Friday morning saw an increase in the city’s overall Air Quality Index (AQI), which now stands at 472. As a result, Delhi’s air quality remained in the “severe” category. According to data released by SAFAR (System of Air Quality and Weather Forecasting And Research) India, Gurugram’s AQI stood at 539 and continued to be in the “severe” category, while Noida’s AQI, which is a part of the national capital region, recorded an AQI of 562, and continued to be in that category.
When the Air Quality Index is between 0 and 100, it is excellent; when it is between 100 and 200, it is moderate; when it is between 200 and 300, it is bad; when it is between 300 and 400, it is very poor; and when it is between 400 and 500 or above, it is severe.
On Thursday, residents of Delhi and the National Capital Region (NCR) complained of choking and “eye burning” as a result of haze and air pollution, which left many gasping for oxygen.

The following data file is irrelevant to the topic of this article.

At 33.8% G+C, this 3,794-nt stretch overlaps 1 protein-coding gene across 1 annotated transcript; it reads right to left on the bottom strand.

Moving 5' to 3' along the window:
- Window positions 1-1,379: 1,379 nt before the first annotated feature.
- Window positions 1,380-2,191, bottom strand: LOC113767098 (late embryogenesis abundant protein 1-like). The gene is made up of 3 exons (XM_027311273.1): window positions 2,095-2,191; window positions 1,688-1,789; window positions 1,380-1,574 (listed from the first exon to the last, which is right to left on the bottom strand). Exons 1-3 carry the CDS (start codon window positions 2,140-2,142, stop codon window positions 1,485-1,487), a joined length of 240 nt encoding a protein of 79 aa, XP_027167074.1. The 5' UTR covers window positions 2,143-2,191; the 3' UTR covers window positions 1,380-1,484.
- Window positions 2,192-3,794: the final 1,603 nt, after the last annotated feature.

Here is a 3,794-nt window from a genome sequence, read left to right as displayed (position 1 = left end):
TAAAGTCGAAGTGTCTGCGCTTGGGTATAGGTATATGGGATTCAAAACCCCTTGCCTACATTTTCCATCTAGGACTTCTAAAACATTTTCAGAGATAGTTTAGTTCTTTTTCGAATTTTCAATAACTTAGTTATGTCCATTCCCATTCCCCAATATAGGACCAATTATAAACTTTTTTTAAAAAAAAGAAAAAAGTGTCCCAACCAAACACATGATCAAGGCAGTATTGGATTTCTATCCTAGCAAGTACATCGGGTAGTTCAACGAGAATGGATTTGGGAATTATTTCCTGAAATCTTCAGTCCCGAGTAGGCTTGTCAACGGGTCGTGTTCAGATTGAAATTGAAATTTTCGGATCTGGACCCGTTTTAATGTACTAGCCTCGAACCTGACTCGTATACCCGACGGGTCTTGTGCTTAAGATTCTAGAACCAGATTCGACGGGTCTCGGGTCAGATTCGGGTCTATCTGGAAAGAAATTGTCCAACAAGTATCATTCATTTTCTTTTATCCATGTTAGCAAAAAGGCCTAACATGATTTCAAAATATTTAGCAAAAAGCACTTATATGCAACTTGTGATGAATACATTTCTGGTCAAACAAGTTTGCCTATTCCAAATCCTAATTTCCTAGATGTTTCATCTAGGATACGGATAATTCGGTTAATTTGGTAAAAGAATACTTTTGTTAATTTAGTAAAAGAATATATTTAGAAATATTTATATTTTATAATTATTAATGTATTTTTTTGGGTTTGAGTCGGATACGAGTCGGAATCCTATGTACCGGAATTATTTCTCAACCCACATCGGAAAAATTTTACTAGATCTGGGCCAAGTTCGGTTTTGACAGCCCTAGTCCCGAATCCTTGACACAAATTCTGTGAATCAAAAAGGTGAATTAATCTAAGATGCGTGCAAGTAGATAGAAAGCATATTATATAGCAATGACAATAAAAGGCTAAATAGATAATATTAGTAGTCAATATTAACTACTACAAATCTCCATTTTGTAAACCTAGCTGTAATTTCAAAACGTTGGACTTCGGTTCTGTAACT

North Delhi had the worst air quality, with nearly every station in the area reporting an AQI of 400 or above.
With the exception of a handful, including Mandir Marg in downtown Delhi, the majority of stations in the city have an AQI above 300.
The projection, however, anticipates that the state of the air quality in Delhi and the surrounding areas will continue to deteriorate and expects recovery from November 5. “Due to an upper-level wind reversal that will prevent the inflow of stubble-related pollutants, the air quality is predicted to remain within the “Severe” range today and improve to the “lower end of Severe” tomorrow. Starting on the fifth, the air quality is predicted to further improve to “Very Poor.” Pollutants may be dispersed on November 5 due to a higher surface wind speed “a press statement stated.